Recently I’ve been returning over again to late Heidegger’s thinking, partly for ecological reasons, as an attempt to cope with the climatic disasters we’re approaching. But environmental collapse aside, there are good reasons for me to do this: as I shifted away from philosophy to focussing on co-ops, I never really sat back and reflected […]Read More Heidegger and Co-ops: Ever Learning to Dwell?
Recently I’ve been thinking a lot about the Dark Mountain manifesto: https://dark-mountain.net/about/manifesto/ It’s easy to get caught up in the eschatological aspects, but I think the basis of the project is that it “sets out to paint a picture of homo sapiens which a being from another world or, better, a being from our own – […]Read More Eschatology and Utopia (Dark Mountain)
Marxists will often tell you that under capitalism, labour is “exploited”. This invokes images of workers toiling in factories, but what is meant by “exploitation” is actually quite technical, and can exist even in working conditions which may seem opulent. “Exploitation” for Marx is the objective source of profit, growth and expansion in the economy, […]Read More Marxism vs. Owenism: Labour Exploitation
This weekend five co-opers from Toronto made the short (distance) trip down to Buffalo, NY, to visit the Nickel City Housing Co-op. I have lived in the Co-ops in Toronto for more than ten years, and visited other co-ops across Canada and the US, but I’ve never actually set foot in Toronto’s closest American neighbours. […]Read More Nickel City Cooperative: a very simple site visit
Co-operators go on and on about the “Rochdale Principles”. If you hear someone doing this, you can know right away they are less than familiar with happened at Rochdale, or why Rochdale is an important part of Co-operative history. There are no “Rochdale principles”, in the sense of principles written down by members of the […]Read More Abolish the Rochdale Principles
19th century American worker co-ops practiced co-operative federalism – they put portions of their surplus towards creating new co-operatives, and they belonged to federations that participated in creating and managing new co-op firms. “In 1885, the Solidarity Watch-Case Co-operative, was organized in Brooklyn, New York, by the Knights of Labor (KOL) after a strike against […]Read More What Happened to Worker Co-op Federalism?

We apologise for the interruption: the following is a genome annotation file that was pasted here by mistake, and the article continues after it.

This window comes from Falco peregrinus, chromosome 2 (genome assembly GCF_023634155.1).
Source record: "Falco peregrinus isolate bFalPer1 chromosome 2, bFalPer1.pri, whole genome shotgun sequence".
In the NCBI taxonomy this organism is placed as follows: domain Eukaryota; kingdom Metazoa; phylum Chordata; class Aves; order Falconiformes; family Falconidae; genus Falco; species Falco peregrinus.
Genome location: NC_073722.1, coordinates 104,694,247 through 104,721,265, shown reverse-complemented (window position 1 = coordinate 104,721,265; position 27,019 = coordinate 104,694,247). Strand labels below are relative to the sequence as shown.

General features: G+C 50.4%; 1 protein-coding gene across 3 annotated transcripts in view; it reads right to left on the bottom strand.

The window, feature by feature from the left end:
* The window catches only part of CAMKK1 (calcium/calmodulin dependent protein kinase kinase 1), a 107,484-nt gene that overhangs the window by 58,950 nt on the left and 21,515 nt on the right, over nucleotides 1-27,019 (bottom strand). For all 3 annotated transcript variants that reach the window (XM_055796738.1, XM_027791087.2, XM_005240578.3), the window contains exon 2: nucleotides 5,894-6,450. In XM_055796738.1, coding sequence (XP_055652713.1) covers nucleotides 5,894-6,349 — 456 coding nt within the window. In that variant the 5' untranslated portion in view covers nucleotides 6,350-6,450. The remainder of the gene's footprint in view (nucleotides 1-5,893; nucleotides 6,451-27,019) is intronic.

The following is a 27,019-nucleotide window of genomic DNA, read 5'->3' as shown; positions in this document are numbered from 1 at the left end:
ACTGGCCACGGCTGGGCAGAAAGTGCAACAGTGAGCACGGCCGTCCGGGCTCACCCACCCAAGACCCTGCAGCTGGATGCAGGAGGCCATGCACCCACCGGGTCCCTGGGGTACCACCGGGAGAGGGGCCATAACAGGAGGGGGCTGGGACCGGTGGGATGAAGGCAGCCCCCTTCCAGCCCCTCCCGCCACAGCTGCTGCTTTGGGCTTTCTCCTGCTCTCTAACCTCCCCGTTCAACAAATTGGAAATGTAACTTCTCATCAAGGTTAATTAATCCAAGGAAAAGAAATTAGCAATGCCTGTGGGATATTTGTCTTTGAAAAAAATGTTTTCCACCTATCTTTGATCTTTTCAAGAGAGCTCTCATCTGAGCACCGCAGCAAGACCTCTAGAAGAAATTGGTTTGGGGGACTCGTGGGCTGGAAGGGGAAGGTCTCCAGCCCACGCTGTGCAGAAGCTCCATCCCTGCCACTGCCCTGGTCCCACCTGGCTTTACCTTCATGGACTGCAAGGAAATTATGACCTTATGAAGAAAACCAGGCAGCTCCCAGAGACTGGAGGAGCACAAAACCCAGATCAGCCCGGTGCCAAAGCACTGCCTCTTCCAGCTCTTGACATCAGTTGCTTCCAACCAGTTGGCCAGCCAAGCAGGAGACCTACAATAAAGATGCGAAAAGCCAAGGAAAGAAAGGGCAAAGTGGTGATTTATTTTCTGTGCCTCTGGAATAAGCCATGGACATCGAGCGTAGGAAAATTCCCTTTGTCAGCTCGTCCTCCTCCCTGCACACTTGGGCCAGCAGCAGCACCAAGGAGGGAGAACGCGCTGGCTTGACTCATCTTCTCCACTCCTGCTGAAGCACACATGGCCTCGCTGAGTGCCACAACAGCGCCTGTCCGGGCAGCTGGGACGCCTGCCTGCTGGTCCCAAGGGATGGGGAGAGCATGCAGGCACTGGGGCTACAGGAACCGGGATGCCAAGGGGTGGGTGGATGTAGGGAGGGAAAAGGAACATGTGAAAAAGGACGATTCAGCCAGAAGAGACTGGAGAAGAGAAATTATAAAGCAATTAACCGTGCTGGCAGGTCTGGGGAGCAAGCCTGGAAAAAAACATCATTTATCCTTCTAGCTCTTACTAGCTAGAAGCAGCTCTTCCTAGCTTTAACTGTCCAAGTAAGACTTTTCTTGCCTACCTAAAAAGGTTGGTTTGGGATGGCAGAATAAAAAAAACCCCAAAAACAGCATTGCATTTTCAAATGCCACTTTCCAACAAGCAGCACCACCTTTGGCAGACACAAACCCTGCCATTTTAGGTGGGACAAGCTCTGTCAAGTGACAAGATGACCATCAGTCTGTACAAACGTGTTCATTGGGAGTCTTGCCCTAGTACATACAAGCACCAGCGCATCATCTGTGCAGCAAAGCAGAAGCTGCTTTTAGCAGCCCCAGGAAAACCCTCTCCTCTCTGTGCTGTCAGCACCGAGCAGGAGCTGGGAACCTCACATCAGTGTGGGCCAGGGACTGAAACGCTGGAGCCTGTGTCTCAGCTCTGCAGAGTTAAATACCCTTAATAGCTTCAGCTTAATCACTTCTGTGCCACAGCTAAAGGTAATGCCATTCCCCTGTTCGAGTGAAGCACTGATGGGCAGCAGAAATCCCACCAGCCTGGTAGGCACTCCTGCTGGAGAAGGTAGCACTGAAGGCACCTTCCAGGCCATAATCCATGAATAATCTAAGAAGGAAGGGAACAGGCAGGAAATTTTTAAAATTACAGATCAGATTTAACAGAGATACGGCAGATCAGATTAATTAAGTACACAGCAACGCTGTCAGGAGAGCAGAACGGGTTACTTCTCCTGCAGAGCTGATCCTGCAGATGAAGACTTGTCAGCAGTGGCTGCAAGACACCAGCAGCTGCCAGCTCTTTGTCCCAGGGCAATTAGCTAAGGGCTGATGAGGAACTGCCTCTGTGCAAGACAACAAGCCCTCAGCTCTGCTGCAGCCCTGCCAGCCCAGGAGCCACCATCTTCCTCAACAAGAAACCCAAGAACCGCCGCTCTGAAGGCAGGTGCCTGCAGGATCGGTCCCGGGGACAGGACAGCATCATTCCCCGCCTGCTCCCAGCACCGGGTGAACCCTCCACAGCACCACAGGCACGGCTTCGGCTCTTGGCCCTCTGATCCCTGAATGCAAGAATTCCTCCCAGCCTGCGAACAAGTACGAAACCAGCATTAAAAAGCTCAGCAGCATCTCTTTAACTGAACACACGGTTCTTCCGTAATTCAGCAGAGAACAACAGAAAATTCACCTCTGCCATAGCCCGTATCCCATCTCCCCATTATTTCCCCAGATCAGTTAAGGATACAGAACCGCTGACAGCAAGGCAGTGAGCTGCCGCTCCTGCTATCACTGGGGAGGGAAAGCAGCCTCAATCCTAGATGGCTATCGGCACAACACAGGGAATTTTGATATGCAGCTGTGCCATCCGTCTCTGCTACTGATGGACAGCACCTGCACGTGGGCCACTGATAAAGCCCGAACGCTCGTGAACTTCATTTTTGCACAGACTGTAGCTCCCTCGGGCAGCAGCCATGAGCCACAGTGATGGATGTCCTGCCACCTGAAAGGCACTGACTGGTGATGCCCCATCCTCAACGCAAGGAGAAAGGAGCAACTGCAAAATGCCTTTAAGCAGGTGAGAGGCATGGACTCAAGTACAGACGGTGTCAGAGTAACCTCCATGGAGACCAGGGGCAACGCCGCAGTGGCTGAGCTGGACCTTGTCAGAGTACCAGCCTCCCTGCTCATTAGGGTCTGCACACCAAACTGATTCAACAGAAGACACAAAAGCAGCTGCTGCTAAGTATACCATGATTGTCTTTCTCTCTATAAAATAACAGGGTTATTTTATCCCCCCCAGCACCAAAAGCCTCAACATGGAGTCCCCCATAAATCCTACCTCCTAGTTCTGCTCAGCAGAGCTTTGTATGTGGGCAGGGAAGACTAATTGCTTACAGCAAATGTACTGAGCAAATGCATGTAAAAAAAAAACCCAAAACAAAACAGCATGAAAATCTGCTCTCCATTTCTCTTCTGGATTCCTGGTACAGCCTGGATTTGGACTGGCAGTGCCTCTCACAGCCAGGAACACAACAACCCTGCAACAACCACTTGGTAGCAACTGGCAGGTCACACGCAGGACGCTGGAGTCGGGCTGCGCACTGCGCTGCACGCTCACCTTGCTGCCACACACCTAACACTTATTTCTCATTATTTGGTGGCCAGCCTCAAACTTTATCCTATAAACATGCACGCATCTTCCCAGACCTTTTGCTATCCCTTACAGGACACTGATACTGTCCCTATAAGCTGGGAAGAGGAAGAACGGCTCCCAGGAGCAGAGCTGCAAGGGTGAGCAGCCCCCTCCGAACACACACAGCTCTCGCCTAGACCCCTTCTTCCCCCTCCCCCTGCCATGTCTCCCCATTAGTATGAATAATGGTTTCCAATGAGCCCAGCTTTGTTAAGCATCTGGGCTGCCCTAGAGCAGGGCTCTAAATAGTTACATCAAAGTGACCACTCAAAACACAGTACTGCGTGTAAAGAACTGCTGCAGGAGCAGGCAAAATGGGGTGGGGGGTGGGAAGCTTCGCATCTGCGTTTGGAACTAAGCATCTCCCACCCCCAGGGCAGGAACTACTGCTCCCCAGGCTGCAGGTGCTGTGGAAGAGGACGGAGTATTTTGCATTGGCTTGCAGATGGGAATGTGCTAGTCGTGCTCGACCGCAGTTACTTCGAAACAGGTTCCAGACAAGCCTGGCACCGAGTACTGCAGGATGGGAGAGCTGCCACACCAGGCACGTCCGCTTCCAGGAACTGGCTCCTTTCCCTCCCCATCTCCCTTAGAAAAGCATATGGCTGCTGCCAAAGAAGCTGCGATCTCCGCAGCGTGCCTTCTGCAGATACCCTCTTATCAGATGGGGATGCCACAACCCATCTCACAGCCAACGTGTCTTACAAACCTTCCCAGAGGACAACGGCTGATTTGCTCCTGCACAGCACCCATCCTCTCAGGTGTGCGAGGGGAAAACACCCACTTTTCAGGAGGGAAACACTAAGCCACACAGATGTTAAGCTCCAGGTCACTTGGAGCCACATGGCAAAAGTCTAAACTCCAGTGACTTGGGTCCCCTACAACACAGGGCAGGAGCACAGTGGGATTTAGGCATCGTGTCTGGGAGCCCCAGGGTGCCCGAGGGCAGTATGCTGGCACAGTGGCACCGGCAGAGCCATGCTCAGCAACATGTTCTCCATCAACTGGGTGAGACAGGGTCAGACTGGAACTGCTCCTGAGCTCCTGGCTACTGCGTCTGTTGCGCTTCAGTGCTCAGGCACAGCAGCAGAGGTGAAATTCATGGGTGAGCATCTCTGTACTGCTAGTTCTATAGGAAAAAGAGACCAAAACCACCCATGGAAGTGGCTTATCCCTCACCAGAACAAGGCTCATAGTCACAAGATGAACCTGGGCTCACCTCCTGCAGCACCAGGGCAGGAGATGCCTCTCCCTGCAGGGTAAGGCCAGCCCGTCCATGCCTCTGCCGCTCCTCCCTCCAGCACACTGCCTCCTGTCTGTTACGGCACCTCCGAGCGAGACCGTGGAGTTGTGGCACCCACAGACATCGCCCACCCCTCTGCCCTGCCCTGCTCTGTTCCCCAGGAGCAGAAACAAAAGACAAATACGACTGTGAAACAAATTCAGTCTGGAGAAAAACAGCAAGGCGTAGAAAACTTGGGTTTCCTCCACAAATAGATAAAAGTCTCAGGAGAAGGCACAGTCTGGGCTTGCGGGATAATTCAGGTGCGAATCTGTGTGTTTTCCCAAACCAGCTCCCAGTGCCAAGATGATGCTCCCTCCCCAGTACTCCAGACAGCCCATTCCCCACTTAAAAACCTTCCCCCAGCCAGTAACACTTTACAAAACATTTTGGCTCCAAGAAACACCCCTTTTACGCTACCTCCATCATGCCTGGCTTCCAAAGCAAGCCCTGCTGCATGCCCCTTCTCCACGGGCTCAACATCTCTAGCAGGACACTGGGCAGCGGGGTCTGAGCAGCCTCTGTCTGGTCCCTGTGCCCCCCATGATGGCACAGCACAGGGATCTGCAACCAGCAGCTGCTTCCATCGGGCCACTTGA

I mean this both as a diagnosis of the social moment, and as a description of my private life. In my private life, which is to say in my personal relationships, multiple things have happened over the last year, the last month, the last few days, which have revealed to me two things: just how […]Read More I feel like it’s all falling apart.
Hi Friend, It was really good to see you and your family yesterday. I hope we can hang out again soon. I am writing this letter because I feel the need to say something in response to this notion of “complexity” that you used in one of our conversations to characterize the situation in Syria. […]Read More Letter to a friend about Syria
Why do we call charities “non profit companies”? The idea of “non profit” seems to imply that the surplus would be shared out towards some socially desirable end. This is, I believe, a general site of confusion for anti-capitalists: there is nothing inherently capitalist about the notion of an economic surplus. Under capitalism, the surplus […]Read More On the terminology of “non profits”
Campus Co-op Residence Inc. was formed by four University of Toronto students who, after seeing Toyohiko Kagama speak at a conference in Indianapolis during the 1935 Christmas break, returned to Toronto determined to start a co-operative of their own. Our first house at 63 St George was leased for a nominal fee from Victoria College […]Read More Campus Co-op’s Legacy